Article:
Geographic Connection to Pennsylvania: Shamokin, Northumberland County
A Hall of Fame pitcher for the Cleveland Indians, Stan Coveleski was one of the last players allowed to throw the spitball.
Stan Coveleski was a professional baseball player during the 1910s and 1920s. He was born in Shamokin, Pennsylvania, in 1889, and lived a difficult childhood working in the coal mines. He decided he wanted a better life for himself so he put his pitching abilities to use. Coveleski gained experience in the minor leagues. He is mostly well known for his signature pitch, the spitball, and his performance during the 1920 World Series with the Cleveland Indians. Coveleski was inducted into the National Baseball Hall of Fame in 1969. After his retirement from baseball, Coveleski lived in South Bend, Indiana, where he later died in 1984 at the age of 95.
On July 13, 1889, Stanley Coveleski was born as Stanislaus Kowalewski in the coal-mining town of Shamokin, Pennsylvania to his parents Anthony and Antoinette Kowalewski. Coveleski described his early life at his Hall of Fame induction on July 28, 1969. "When I was twelve, I started working in the coal mines eleven hours a day, six days a week, for $3.75 a week." He worked in the mines with his four brothers, all of whom had an interest in baseball. Coveleski and his older brother Harry wanted more for their lives than being stuck in coal country. He explained, "I had a hobby of tying a can on a string to a tree and throwing stones at it for hours. I didn't know anything about baseball then, but that helped me get a contract for $250 a month." He and his brother Harry decided to escape the coalmines by using their athletic talents to start careers in baseball.
Coveleski signed his first professional contract in 1907 with the Lancaster Red Roses, a minor league team managed by Marty Hogan. In 1909, he helped the Red Roses win their first championship in the Tri-State League. Coveleski pitched in the minor leagues for a number of years. His first game in the major leagues was on September 10, 1912, at age 23, pitching with the Philadelphia Athletics. The Philadelphia Athletics gave him a five game trial, but was unable to impress. Coveleski returned to the minor leagues in 1915 and signed with the Portland Beavers. Here, he was able to turn his career around, using the spitball. A spitball is a pitch in which the pitcher applies saliva to the baseball to change its aerodynamic properties or to reduce friction between his fingers and the ball.
In 1916, Coveleski became a regular major league pitcher, signing with the Cleveland Indians. In this season, he walked only 58 batters in 232 innings, which is a tremendous demonstration of control for someone pitching the infamously difficult spitball. On May 24, 1918, Coveleski pitched 19 innings in the Indians' 3-2 victory over the New York Yankees. He pitched over 300 innings that year. Coveleski accomplished his first 20-win season in 1919.
Though the spitball was banned in 1920, Coveleski's use of the pitch was grandfathered into the rules until his retirement. In the next year, Coveleski helped guide his team to the 1920 World Series versus the Brooklyn Dodgers, then known as the Brooklyn Robins. He was credited with three of the Indians' five wins over the Robins. In those three games, Coveleski gave up only five hits in each game and walked only two batters in the twenty-seven innings. Coveleski led the Indians to win five out of seven games, and helping them win their first World Series title. Compared to other 1920 pitchers, he was first in strikeouts and finished among the top five in shut outs and walks and hits per innings pitched. Coveleski also notched 24 wins in the 1920 season.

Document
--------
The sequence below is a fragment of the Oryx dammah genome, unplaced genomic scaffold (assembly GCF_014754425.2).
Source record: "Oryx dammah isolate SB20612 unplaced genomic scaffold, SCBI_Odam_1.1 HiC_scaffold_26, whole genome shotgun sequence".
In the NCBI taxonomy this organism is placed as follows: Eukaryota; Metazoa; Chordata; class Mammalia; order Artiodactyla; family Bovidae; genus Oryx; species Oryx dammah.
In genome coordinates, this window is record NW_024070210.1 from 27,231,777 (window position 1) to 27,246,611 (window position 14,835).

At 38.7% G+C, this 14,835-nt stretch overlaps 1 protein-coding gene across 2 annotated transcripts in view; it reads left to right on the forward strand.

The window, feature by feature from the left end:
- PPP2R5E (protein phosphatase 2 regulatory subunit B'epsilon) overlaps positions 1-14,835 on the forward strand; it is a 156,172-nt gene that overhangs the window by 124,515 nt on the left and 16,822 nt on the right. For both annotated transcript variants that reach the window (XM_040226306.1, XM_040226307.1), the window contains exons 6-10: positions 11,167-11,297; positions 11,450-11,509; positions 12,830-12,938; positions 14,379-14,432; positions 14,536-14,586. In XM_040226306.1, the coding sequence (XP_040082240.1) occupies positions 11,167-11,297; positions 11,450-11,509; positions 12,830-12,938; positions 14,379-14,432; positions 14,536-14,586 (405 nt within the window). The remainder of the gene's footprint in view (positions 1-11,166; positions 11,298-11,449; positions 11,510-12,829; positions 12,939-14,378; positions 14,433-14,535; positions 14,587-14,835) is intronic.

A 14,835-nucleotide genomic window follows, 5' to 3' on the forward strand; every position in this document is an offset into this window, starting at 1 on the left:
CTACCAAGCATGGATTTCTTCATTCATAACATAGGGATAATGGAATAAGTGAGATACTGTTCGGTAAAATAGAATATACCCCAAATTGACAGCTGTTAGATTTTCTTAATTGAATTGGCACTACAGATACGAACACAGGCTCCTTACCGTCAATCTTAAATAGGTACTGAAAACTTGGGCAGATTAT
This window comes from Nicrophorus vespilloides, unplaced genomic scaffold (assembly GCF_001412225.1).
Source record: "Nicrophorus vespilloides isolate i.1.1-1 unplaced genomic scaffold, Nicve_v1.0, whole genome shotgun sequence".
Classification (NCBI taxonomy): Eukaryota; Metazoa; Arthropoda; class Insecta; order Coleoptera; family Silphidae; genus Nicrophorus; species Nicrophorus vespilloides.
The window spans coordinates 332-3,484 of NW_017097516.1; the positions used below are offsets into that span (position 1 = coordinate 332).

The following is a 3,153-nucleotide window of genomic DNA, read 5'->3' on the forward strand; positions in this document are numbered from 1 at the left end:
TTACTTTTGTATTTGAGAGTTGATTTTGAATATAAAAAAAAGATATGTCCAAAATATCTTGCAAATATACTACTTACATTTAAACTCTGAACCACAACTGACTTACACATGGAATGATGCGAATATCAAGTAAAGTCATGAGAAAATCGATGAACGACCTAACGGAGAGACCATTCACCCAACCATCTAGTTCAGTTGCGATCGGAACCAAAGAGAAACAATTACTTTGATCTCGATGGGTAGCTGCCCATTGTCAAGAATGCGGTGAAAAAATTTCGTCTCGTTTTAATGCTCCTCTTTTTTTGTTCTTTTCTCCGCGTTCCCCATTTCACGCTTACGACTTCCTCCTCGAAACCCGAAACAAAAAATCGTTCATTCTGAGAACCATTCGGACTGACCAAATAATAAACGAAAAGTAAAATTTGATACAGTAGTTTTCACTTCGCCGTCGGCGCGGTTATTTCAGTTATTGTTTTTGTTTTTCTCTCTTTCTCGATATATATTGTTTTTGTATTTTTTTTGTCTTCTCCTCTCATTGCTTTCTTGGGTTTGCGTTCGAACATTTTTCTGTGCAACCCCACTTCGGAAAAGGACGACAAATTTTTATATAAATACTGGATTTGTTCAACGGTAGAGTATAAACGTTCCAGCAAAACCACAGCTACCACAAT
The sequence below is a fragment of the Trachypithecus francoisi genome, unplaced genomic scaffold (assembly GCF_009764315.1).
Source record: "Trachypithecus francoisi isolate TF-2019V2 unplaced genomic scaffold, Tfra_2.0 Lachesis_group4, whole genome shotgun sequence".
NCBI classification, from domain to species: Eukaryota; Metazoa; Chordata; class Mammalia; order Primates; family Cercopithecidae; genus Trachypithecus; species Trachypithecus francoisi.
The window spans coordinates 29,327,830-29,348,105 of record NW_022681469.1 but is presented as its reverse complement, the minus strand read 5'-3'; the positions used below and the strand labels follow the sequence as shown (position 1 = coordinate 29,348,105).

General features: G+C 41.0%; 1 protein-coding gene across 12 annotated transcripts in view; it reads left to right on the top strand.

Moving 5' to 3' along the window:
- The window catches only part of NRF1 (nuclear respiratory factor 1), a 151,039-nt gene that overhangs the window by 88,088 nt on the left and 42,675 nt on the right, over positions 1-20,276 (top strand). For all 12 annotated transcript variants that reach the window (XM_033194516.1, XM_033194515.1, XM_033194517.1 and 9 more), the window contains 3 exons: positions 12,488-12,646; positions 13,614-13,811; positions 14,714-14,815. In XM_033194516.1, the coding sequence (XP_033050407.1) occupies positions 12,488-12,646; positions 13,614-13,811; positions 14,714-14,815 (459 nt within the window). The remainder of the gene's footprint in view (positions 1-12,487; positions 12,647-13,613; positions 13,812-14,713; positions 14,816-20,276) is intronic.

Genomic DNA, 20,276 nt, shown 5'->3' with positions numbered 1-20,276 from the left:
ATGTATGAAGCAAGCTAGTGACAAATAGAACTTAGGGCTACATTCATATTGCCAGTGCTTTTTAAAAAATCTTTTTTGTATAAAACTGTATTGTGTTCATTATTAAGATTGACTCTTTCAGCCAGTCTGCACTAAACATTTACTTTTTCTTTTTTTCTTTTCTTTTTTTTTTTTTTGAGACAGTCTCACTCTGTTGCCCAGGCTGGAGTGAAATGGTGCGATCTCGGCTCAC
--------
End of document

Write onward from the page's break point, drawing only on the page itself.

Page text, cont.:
Before the 1921 season began, the spitball was banned from being pitched in any major league game. Instead of completely abolishing the spitball, the league identified 17 spitball pitchers who were allowed to continue throwing the spitball for the remainder of their careers. Coveleski's unique spitball pitching skills got him on the list. In 1923, he led the league in ERA (earned run average) with an ERA of 2.76. Coveleski continued to play with the Cleveland Indians until he was traded to the Washington Senators on December 12, 1924. In his 1925 season with Washington, he led the major leagues in winning percentage with 20-5 record and in ERA with 2.84. Coveleski and the Senators made it to the 1925 World Series, but Coveleski was charged with two losses and ended with a defeat by the Pittsburgh Pirates. Washington released Coveleski after the 1927 season. He pitched for the New York Yankees in 1928 and played his last game as a major league baseball player on August 3 of that year. Coveleski ended his baseball career as a pitcher with a record of 215 wins and 142 losses.
After his retirement, Coveleski settled with his wife and two children in South Bend, Indiana, where he owned and operated a gas and service station. He became a popular member of his community, providing free pitching lessons to local youth in a field behind his home. On, July 28, 1969, Coveleski was inducted into the National Baseball Hall of Fame in Cooperstown, New York. In 1978, the city of South Bend established a Stanley Coveleski display at the Northern Indiana Historical Museum. The trophy case honors highlights of his career, including strikeouts of Babe Ruth, and beating Walter Johnson in one of baseball's most memorable pitching battles.
As Coveleski's health declined, he was eventually admitted into a local nursing home where he died on March 20, 1984, at the age of 95. Coveleski continued to be recognized even after his death. In 1987, the South Bend Silver Hawks, a minor league team, dedicated their stadium to Coveleski, naming it the Stanley Coveleski Regional Stadium.
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